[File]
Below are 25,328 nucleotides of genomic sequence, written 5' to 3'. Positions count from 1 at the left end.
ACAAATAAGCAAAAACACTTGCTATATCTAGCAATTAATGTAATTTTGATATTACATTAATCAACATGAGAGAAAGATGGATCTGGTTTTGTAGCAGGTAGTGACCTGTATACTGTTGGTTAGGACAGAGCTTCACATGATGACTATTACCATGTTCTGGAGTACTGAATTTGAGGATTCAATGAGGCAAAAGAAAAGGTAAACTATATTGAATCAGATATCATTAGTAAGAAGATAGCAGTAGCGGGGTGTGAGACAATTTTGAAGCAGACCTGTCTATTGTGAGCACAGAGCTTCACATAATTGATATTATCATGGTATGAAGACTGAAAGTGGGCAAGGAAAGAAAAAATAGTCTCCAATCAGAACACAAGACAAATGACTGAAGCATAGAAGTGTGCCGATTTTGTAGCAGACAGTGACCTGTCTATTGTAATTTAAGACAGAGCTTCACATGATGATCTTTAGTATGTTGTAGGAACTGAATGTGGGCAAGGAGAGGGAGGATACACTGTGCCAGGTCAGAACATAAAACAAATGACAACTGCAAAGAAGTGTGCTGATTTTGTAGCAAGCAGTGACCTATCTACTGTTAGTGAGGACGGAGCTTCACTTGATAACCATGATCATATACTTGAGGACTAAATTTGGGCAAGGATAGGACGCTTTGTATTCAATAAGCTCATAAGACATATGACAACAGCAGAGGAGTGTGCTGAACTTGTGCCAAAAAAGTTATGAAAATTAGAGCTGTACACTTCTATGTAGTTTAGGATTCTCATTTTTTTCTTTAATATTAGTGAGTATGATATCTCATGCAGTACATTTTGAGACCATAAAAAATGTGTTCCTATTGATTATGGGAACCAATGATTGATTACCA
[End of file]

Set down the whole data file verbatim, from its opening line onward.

Below are 25,328 nucleotides of genomic sequence, written 5' to 3'. Positions count from 1 at the left end.
ACAAATAAGCAAAAACACTTGCTATATCTAGCAATTAATGTAATTTTGATATTACATTAATCAACATGAGAGAAAGATGGATCTGGTTTTGTAGCAGGTAGTGACCTGTATACTGTTGGTTAGGACAGAGCTTCACATGATGACTATTACCATGTTCTGGAGTACTGAATTTGAGGATTCAATGAGGCAAAAGAAAAGGTAAACTATATTGAATCAGATATCATTAGTAAGAAGATAGCAGTAGCGGGGTGTGAGACAATTTTGAAGCAGACCTGTCTATTGTGAGCACAGAGCTTCACATAATTGATATTATCATGGTATGAAGACTGAAAGTGGGCAAGGAAAGAAAAAATAGTCTCCAATCAGAACACAAGACAAATGACTGAAGCATAGAAGTGTGCCGATTTTGTAGCAGACAGTGACCTGTCTATTGTAATTTAAGACAGAGCTTCACATGATGATCTTTAGTATGTTGTAGGAACTGAATGTGGGCAAGGAGAGGGAGGATACACTGTGCCAGGTCAGAACATAAAACAAATGACAACTGCAAAGAAGTGTGCTGATTTTGTAGCAAGCAGTGACCTATCTACTGTTAGTGAGGACGGAGCTTCACTTGATAACCATGATCATATACTTGAGGACTAAATTTGGGCAAGGATAGGACGCTTTGTATTCAATAAGCTCATAAGACATATGACAACAGCAGAGGAGTGTGCTGAACTTGTGCCAAAAAAGTTATGAAAATTAGAGCTGTACACTTCTATGTAGTTTAGGATTCTCATTTTTTTCTTTAATATTAGTGAGTATGATATCTCATGCAGTACATTTTGAGACCATAAAAAATGTGTTCCTATTGATTATGGGAACCAATGATTGATTACCA